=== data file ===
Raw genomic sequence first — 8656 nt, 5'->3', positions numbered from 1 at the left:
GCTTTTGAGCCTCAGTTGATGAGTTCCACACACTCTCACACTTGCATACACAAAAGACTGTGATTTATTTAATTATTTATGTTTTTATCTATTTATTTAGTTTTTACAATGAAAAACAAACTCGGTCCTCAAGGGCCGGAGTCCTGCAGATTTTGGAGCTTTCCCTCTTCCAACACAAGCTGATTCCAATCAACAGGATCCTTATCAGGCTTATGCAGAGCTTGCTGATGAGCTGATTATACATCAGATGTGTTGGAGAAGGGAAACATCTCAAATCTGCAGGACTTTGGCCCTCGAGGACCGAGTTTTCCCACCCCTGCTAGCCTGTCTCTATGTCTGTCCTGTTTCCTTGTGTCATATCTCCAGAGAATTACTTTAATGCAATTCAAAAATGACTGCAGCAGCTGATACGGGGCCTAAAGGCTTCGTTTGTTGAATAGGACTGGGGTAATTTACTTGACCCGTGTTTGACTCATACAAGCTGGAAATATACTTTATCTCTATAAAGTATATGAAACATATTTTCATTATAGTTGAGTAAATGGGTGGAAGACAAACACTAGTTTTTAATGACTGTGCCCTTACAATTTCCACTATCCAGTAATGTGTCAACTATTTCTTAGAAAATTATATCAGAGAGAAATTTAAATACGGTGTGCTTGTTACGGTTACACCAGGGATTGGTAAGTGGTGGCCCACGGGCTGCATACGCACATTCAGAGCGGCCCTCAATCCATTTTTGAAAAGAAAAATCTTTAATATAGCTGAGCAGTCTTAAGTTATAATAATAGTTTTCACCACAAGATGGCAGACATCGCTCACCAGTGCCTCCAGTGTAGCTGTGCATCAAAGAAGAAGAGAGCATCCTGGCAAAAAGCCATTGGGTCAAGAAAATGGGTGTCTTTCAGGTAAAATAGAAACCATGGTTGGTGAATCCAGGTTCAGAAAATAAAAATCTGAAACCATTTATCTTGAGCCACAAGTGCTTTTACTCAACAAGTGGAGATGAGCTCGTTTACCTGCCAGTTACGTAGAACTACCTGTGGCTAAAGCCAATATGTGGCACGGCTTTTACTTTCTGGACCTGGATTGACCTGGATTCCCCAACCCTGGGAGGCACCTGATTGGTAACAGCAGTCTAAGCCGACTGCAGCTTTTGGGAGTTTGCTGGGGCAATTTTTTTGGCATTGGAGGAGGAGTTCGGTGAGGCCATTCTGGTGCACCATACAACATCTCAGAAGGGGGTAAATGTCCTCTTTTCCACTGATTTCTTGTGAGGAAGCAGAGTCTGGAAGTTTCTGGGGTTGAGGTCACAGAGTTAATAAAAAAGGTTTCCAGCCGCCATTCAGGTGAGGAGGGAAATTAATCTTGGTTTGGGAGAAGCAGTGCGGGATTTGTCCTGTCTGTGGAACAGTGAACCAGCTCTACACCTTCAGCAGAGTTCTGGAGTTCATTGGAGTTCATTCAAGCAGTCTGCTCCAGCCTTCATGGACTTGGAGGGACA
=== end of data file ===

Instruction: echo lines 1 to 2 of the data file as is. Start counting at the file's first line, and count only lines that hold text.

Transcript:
Raw genomic sequence first — 8656 nt, 5'->3', positions numbered from 1 at the left:
GCTTTTGAGCCTCAGTTGATGAGTTCCACACACTCTCACACTTGCATACACAAAAGACTGTGATTTATTTAATTATTTATGTTTTTATCTATTTATTTAGTTTTTACAATGAAAAACAAACTCGGTCCTCAAGGGCCGGAGTCCTGCAGATTTTGGAGCTTTCCCTCTTCCAACACAAGCTGATTCCAATCAACAGGATCCTTATCAGGCTTATGCAGAGCTTGCTGATGAGCTGATTATACATCAGATGTGTTGGAGAAGGGAAACATCTCAAATCTGCAGGACTTTGGCCCTCGAGGACCGAGTTTTCCCACCCCTGCTAGCCTGTCTCTATGTCTGTCCTGTTTCCTTGTGTCATATCTCCAGAGAATTACTTTAATGCAATTCAAAAATGACTGCAGCAGCTGATACGGGGCCTAAAGGCTTCGTTTGTTGAATAGGACTGGGGTAATTTACTTGACCCGTGTTTGACTCATACAAGCTGGAAATATACTTTATCTCTATAAAGTATATGAAACATATTTTCATTATAGTTGAGTAAATGGGTGGAAGACAAACACTAGTTTTTAATGACTGTGCCCTTACAATTTCCACTATCCAGTAATGTGTCAACTATTTCTTAGAAAATTATATCAGAGAGAAATTTAAATACGGTGTGCTTGTTACGGTTACACCAGGGATTGGTAAGTGGTGGCCCACGGGCTGCATACGCACATTCAGAGCGGCCCTCAATCCATTTTTGAAAAGAAAAATCTTTAATATAGCTGAGCAGTCTTAAGTTATAATAATAGTTTTCACCACAAGATGGCAGACATCGCTCACCAGTGCCTCCAGTGTAGCTGTGCATCAAAGAAGAAGAGAGCATCCTGGCAAAAAGCCATTGGGTCAAGAAAATGGGTGTCTTTCAGGTAAAATAGAAACCATGGTTGGTGAATCCAGGTTCAGAAAATAAAAATCTGAAACCATTTATCTTGAGCCACAAGTGCTTTTACTCAACAAGTGGAGATGAGCTCGTTTACCTGCCAGTTACGTAGAACTACCTGTGGCTAAAGCCAATATGTGGCACGGCTTTTACTTTCTGGACCTGGATTGACCTGGATTCCCCAACCCTGGGAGGCACCTGATTGGTAACAGCAGTCTAAGCCGACTGCAGCTTTTGGGAGTTTGCTGGGGCAATTTTTTTGGCATTGGAGGAGGAGTTCGGTGAGGCCATTCTGGTGCACCATACAACATCTCAGAAGGGGGTAAATGTCCTCTTTTCCACTGATTTCTTGTGAGGAAGCAGAGTCTGGAAGTTTCTGGGGTTGAGGTCACAGAGTTAATAAAAAAGGTTTCCAGCCGCCATTCAGGTGAGGAGGGAAATTAATCTTGGTTTGGGAGAAGCAGTGCGGGATTTGTCCTGTCTGTGGAACAGTGAACCAGCTCTACACCTTCAGCAGAGTTCTGGAGTTCATTGGAGTTCATTCAAGCAGTCTGCTCCAGCCTTCATGGACTTGGAGGGACA